“I feel more comfortable out there, like I can get every rebound, like I can score when I need to and when I have to,” Grant said. “Picking up those two quick fouls and sitting out the rest of the first half, that’s frustrating. So the key for me is staying in the game and playing.”
Anyone familiar with Grant’s background shouldn’t be surprised that his talent is beginning to show. His father was Harvey Grant, who played a year at Clemson and two at Oklahoma, followed by 11 seasons in the NBA.
Then there’s his uncle, Horace Grant, who is Harvey’s twin brother. Horace played four years at Clemson and 17 in the NBA, where he was part of four championship teams (three with the Chicago Bulls, one with the Los Angeles Lakers).
“Me and my mom and my brothers went to a lot of my dad’s games, especially when he was playing with Portland and the (Washington) Bullets,” said Jerai Grant, who was 10 when his father retired. “I got the concept but I didn’t really understand how basketball worked.
“It was nice being around all the players. I can still remember dancing at the games and being on the jumbotron. It was a fun experience. Not until later did I understand that was what I wanted to do.”
Harvey Grant coached his son for a while in AAU ball with the Maryland Crusaders, where another player was Nolan Smith, now at Duke.
“He definitely helped me improve my game,” Grant said. “My dad was extra tough on me but he instilled that extra toughness in me to play hard.”
Jerai Grant played his dad one-on-one a couple of times.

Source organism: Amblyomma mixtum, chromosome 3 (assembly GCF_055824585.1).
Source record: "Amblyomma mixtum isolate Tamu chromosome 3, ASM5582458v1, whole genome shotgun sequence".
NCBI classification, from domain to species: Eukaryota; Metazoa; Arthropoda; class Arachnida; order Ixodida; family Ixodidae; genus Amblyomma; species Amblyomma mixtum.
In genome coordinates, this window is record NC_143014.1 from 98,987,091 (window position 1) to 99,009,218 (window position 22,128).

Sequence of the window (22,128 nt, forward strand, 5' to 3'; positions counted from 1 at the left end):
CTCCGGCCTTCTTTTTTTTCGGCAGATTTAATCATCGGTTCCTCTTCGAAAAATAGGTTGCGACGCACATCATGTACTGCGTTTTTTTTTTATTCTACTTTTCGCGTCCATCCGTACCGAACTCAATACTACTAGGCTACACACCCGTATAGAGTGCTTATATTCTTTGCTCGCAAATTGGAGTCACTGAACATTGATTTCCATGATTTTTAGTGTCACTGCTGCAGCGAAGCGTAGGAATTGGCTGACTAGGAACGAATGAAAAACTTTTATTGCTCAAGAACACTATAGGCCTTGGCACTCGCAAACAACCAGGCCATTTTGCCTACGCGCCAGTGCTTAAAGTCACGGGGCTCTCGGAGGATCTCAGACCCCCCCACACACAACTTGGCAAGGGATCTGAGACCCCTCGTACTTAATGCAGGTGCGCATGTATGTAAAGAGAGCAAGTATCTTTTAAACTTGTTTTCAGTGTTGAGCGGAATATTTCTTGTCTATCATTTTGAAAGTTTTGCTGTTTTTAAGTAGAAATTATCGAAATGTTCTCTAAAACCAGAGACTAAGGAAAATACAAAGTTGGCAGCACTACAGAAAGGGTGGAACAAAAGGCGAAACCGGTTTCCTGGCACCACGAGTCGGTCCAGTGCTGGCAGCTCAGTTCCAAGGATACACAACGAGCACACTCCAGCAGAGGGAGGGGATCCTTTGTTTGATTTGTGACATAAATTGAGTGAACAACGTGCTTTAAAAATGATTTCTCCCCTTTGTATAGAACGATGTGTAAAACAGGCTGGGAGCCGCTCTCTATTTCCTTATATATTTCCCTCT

“I’m proud to say that I won the second time,” Grant said with a chuckle, “but I’m pretty sure he won’t admit that.”
Grant used to visit his uncle Horace in southern California and spend time lifting weights, working out and enjoying the laid-back lifestyle.
Even his mother chipped in with his development.
“She would bring the cones and me and a couple of my teammates, we’d dribble around them and she would do little drills with me,” he said. “I didn’t realize it until later in my life that it helped me out. Without that, I wouldn’t be able to put the ball on the floor at all.”
Like it is with many children of former athletes, Jerai Grant found that his bloodlines cut both ways.
“In a positive light it helped because I was around basketball and I got a feel for it and a taste for it, it gave me that hunger to want it.” He said. “Learning from my dad and my uncle is such a blessing; they helped get me to where I needed to be.
“In a negative light, you have people saying ‘you should be this or that’ or ‘the only reason he’s here is because of his parents.’ You get that sometimes, but it’s important to block the negative out.”